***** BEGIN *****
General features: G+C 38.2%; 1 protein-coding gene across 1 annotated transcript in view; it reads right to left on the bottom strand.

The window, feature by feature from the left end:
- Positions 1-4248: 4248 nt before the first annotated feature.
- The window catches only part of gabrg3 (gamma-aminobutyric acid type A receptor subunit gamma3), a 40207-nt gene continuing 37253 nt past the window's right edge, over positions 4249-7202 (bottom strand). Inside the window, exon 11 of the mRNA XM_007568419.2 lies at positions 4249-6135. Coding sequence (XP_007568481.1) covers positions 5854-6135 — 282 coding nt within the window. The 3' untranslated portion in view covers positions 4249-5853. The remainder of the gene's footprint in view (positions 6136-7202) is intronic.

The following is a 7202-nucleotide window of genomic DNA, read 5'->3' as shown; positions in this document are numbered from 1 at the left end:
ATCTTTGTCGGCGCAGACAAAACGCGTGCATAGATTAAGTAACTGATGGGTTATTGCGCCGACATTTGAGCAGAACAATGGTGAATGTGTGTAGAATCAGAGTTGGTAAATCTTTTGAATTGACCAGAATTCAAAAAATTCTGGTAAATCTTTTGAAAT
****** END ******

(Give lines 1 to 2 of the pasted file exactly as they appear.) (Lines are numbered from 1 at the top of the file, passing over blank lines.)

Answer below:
General features: G+C 38.2%; 1 protein-coding gene across 1 annotated transcript in view; it reads right to left on the bottom strand.

The window, feature by feature from the left end: